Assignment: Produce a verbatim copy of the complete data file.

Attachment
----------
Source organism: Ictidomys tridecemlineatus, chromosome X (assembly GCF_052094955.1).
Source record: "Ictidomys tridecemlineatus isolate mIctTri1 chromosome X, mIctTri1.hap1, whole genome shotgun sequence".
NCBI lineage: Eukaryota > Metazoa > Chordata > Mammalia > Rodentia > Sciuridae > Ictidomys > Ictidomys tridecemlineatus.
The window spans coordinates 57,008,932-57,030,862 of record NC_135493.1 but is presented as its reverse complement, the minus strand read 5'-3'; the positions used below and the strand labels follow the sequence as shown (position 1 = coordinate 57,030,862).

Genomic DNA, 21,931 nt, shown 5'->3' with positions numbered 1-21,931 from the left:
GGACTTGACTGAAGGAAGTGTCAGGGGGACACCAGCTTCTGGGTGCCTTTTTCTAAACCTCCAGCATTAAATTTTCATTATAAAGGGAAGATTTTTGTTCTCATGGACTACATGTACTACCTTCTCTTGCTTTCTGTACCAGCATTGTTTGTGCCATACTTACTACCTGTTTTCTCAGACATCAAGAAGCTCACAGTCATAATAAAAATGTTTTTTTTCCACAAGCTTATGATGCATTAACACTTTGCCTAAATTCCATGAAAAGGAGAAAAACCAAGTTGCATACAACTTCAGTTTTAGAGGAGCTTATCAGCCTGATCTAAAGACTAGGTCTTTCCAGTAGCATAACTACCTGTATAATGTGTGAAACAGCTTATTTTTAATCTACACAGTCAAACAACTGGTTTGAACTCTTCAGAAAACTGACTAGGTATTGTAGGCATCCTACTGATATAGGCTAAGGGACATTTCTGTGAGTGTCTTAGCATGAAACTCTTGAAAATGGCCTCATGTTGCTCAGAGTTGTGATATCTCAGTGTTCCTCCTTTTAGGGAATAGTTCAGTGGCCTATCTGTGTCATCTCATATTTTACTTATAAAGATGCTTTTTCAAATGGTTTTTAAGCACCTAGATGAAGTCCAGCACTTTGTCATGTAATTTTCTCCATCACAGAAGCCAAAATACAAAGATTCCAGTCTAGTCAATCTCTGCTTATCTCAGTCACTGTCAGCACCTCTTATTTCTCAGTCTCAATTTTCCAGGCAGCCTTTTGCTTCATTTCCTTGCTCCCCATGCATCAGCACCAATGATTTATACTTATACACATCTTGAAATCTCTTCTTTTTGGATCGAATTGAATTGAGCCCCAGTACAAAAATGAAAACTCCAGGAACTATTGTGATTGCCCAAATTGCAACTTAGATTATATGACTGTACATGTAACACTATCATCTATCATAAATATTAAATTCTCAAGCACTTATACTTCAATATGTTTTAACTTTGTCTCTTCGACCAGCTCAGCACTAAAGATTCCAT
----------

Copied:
Source organism: Ictidomys tridecemlineatus, chromosome X (assembly GCF_052094955.1).
Source record: "Ictidomys tridecemlineatus isolate mIctTri1 chromosome X, mIctTri1.hap1, whole genome shotgun sequence".
NCBI lineage: Eukaryota > Metazoa > Chordata > Mammalia > Rodentia > Sciuridae > Ictidomys > Ictidomys tridecemlineatus.
The window spans coordinates 57,008,932-57,030,862 of record NC_135493.1 but is presented as its reverse complement, the minus strand read 5'-3'; the positions used below and the strand labels follow the sequence as shown (position 1 = coordinate 57,030,862).

Genomic DNA, 21,931 nt, shown 5'->3' with positions numbered 1-21,931 from the left:
GGACTTGACTGAAGGAAGTGTCAGGGGGACACCAGCTTCTGGGTGCCTTTTTCTAAACCTCCAGCATTAAATTTTCATTATAAAGGGAAGATTTTTGTTCTCATGGACTACATGTACTACCTTCTCTTGCTTTCTGTACCAGCATTGTTTGTGCCATACTTACTACCTGTTTTCTCAGACATCAAGAAGCTCACAGTCATAATAAAAATGTTTTTTTTCCACAAGCTTATGATGCATTAACACTTTGCCTAAATTCCATGAAAAGGAGAAAAACCAAGTTGCATACAACTTCAGTTTTAGAGGAGCTTATCAGCCTGATCTAAAGACTAGGTCTTTCCAGTAGCATAACTACCTGTATAATGTGTGAAACAGCTTATTTTTAATCTACACAGTCAAACAACTGGTTTGAACTCTTCAGAAAACTGACTAGGTATTGTAGGCATCCTACTGATATAGGCTAAGGGACATTTCTGTGAGTGTCTTAGCATGAAACTCTTGAAAATGGCCTCATGTTGCTCAGAGTTGTGATATCTCAGTGTTCCTCCTTTTAGGGAATAGTTCAGTGGCCTATCTGTGTCATCTCATATTTTACTTATAAAGATGCTTTTTCAAATGGTTTTTAAGCACCTAGATGAAGTCCAGCACTTTGTCATGTAATTTTCTCCATCACAGAAGCCAAAATACAAAGATTCCAGTCTAGTCAATCTCTGCTTATCTCAGTCACTGTCAGCACCTCTTATTTCTCAGTCTCAATTTTCCAGGCAGCCTTTTGCTTCATTTCCTTGCTCCCCATGCATCAGCACCAATGATTTATACTTATACACATCTTGAAATCTCTTCTTTTTGGATCGAATTGAATTGAGCCCCAGTACAAAAATGAAAACTCCAGGAACTATTGTGATTGCCCAAATTGCAACTTAGATTATATGACTGTACATGTAACACTATCATCTATCATAAATATTAAATTCTCAAGCACTTATACTTCAATATGTTTTAACTTTGTCTCTTCGACCAGCTCAGCACTAAAGATTCCAT